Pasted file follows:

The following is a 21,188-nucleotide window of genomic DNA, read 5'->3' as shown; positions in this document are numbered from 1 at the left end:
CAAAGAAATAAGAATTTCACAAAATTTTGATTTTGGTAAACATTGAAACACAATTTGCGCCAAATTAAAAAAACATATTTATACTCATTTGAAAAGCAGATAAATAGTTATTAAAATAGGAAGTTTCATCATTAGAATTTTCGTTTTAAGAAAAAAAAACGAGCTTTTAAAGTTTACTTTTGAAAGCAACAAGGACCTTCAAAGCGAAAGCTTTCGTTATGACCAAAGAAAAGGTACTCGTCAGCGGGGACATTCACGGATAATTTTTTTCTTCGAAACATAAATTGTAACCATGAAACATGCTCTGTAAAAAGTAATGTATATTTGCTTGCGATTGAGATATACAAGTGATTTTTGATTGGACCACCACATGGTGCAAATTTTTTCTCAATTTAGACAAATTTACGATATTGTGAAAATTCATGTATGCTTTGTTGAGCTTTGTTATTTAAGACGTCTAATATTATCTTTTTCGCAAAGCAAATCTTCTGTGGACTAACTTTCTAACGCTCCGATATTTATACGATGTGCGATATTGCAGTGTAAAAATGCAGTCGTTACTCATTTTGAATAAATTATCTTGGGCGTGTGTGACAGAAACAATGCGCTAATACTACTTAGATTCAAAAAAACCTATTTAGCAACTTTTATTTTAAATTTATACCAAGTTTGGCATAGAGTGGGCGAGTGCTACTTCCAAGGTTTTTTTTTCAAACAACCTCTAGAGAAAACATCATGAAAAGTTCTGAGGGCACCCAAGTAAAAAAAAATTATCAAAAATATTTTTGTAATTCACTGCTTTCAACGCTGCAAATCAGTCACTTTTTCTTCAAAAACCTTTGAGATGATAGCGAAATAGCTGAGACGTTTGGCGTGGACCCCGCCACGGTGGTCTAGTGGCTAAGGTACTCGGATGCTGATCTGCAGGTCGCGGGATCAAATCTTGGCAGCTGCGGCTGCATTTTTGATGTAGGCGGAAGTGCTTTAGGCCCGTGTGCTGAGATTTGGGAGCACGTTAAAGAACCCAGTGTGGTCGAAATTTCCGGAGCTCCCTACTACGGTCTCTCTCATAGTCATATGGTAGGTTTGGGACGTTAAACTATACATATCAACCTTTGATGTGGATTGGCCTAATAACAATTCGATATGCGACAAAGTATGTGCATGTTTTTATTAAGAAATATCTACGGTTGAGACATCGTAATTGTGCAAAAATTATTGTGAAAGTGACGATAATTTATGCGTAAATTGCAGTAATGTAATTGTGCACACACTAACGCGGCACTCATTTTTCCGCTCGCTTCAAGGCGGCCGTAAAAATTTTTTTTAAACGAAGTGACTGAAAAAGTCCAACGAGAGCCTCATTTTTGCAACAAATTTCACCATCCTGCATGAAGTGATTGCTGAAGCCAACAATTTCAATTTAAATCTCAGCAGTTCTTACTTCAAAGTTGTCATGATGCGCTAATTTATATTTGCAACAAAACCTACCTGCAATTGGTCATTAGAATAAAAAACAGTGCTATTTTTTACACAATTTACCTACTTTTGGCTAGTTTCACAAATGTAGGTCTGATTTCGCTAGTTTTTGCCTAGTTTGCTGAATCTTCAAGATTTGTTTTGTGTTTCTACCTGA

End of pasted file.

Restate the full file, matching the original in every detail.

The following is a 21,188-nucleotide window of genomic DNA, read 5'->3' as shown; positions in this document are numbered from 1 at the left end:
CAAAGAAATAAGAATTTCACAAAATTTTGATTTTGGTAAACATTGAAACACAATTTGCGCCAAATTAAAAAAACATATTTATACTCATTTGAAAAGCAGATAAATAGTTATTAAAATAGGAAGTTTCATCATTAGAATTTTCGTTTTAAGAAAAAAAAACGAGCTTTTAAAGTTTACTTTTGAAAGCAACAAGGACCTTCAAAGCGAAAGCTTTCGTTATGACCAAAGAAAAGGTACTCGTCAGCGGGGACATTCACGGATAATTTTTTTCTTCGAAACATAAATTGTAACCATGAAACATGCTCTGTAAAAAGTAATGTATATTTGCTTGCGATTGAGATATACAAGTGATTTTTGATTGGACCACCACATGGTGCAAATTTTTTCTCAATTTAGACAAATTTACGATATTGTGAAAATTCATGTATGCTTTGTTGAGCTTTGTTATTTAAGACGTCTAATATTATCTTTTTCGCAAAGCAAATCTTCTGTGGACTAACTTTCTAACGCTCCGATATTTATACGATGTGCGATATTGCAGTGTAAAAATGCAGTCGTTACTCATTTTGAATAAATTATCTTGGGCGTGTGTGACAGAAACAATGCGCTAATACTACTTAGATTCAAAAAAACCTATTTAGCAACTTTTATTTTAAATTTATACCAAGTTTGGCATAGAGTGGGCGAGTGCTACTTCCAAGGTTTTTTTTTCAAACAACCTCTAGAGAAAACATCATGAAAAGTTCTGAGGGCACCCAAGTAAAAAAAAATTATCAAAAATATTTTTGTAATTCACTGCTTTCAACGCTGCAAATCAGTCACTTTTTCTTCAAAAACCTTTGAGATGATAGCGAAATAGCTGAGACGTTTGGCGTGGACCCCGCCACGGTGGTCTAGTGGCTAAGGTACTCGGATGCTGATCTGCAGGTCGCGGGATCAAATCTTGGCAGCTGCGGCTGCATTTTTGATGTAGGCGGAAGTGCTTTAGGCCCGTGTGCTGAGATTTGGGAGCACGTTAAAGAACCCAGTGTGGTCGAAATTTCCGGAGCTCCCTACTACGGTCTCTCTCATAGTCATATGGTAGGTTTGGGACGTTAAACTATACATATCAACCTTTGATGTGGATTGGCCTAATAACAATTCGATATGCGACAAAGTATGTGCATGTTTTTATTAAGAAATATCTACGGTTGAGACATCGTAATTGTGCAAAAATTATTGTGAAAGTGACGATAATTTATGCGTAAATTGCAGTAATGTAATTGTGCACACACTAACGCGGCACTCATTTTTCCGCTCGCTTCAAGGCGGCCGTAAAAATTTTTTTTAAACGAAGTGACTGAAAAAGTCCAACGAGAGCCTCATTTTTGCAACAAATTTCACCATCCTGCATGAAGTGATTGCTGAAGCCAACAATTTCAATTTAAATCTCAGCAGTTCTTACTTCAAAGTTGTCATGATGCGCTAATTTATATTTGCAACAAAACCTACCTGCAATTGGTCATTAGAATAAAAAACAGTGCTATTTTTTACACAATTTACCTACTTTTGGCTAGTTTCACAAATGTAGGTCTGATTTCGCTAGTTTTTGCCTAGTTTGCTGAATCTTCAAGATTTGTTTTGTGTTTCTACCTGA